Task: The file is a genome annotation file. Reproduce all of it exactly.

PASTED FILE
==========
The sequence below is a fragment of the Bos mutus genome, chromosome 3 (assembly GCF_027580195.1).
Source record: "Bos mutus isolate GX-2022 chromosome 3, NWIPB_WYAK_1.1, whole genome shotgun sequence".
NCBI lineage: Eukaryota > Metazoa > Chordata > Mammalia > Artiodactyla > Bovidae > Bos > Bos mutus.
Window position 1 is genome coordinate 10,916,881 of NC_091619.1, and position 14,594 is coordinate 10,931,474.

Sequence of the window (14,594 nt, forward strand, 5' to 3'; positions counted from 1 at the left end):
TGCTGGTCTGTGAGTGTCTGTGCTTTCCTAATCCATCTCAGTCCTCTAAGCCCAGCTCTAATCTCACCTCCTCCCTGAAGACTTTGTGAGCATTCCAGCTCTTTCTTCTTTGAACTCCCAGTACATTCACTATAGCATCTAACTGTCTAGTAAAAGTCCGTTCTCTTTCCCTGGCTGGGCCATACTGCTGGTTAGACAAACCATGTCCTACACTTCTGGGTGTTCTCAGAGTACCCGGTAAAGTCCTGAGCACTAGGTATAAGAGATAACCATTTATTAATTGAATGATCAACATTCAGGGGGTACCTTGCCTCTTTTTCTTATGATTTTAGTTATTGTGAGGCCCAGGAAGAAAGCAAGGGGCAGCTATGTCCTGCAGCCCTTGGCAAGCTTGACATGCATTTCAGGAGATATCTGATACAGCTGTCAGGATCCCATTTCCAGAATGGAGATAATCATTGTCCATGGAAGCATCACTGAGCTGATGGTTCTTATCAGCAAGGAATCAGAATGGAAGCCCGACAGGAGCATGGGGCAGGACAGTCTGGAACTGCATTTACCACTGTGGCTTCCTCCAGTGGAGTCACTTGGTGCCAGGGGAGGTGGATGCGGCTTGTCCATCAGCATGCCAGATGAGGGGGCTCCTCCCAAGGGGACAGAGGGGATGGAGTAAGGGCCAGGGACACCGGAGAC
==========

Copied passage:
The sequence below is a fragment of the Bos mutus genome, chromosome 3 (assembly GCF_027580195.1).
Source record: "Bos mutus isolate GX-2022 chromosome 3, NWIPB_WYAK_1.1, whole genome shotgun sequence".
NCBI lineage: Eukaryota > Metazoa > Chordata > Mammalia > Artiodactyla > Bovidae > Bos > Bos mutus.
Window position 1 is genome coordinate 10,916,881 of NC_091619.1, and position 14,594 is coordinate 10,931,474.

Sequence of the window (14,594 nt, forward strand, 5' to 3'; positions counted from 1 at the left end):
TGCTGGTCTGTGAGTGTCTGTGCTTTCCTAATCCATCTCAGTCCTCTAAGCCCAGCTCTAATCTCACCTCCTCCCTGAAGACTTTGTGAGCATTCCAGCTCTTTCTTCTTTGAACTCCCAGTACATTCACTATAGCATCTAACTGTCTAGTAAAAGTCCGTTCTCTTTCCCTGGCTGGGCCATACTGCTGGTTAGACAAACCATGTCCTACACTTCTGGGTGTTCTCAGAGTACCCGGTAAAGTCCTGAGCACTAGGTATAAGAGATAACCATTTATTAATTGAATGATCAACATTCAGGGGGTACCTTGCCTCTTTTTCTTATGATTTTAGTTATTGTGAGGCCCAGGAAGAAAGCAAGGGGCAGCTATGTCCTGCAGCCCTTGGCAAGCTTGACATGCATTTCAGGAGATATCTGATACAGCTGTCAGGATCCCATTTCCAGAATGGAGATAATCATTGTCCATGGAAGCATCACTGAGCTGATGGTTCTTATCAGCAAGGAATCAGAATGGAAGCCCGACAGGAGCATGGGGCAGGACAGTCTGGAACTGCATTTACCACTGTGGCTTCCTCCAGTGGAGTCACTTGGTGCCAGGGGAGGTGGATGCGGCTTGTCCATCAGCATGCCAGATGAGGGGGCTCCTCCCAAGGGGACAGAGGGGATGGAGTAAGGGCCAGGGACACCGGAGAC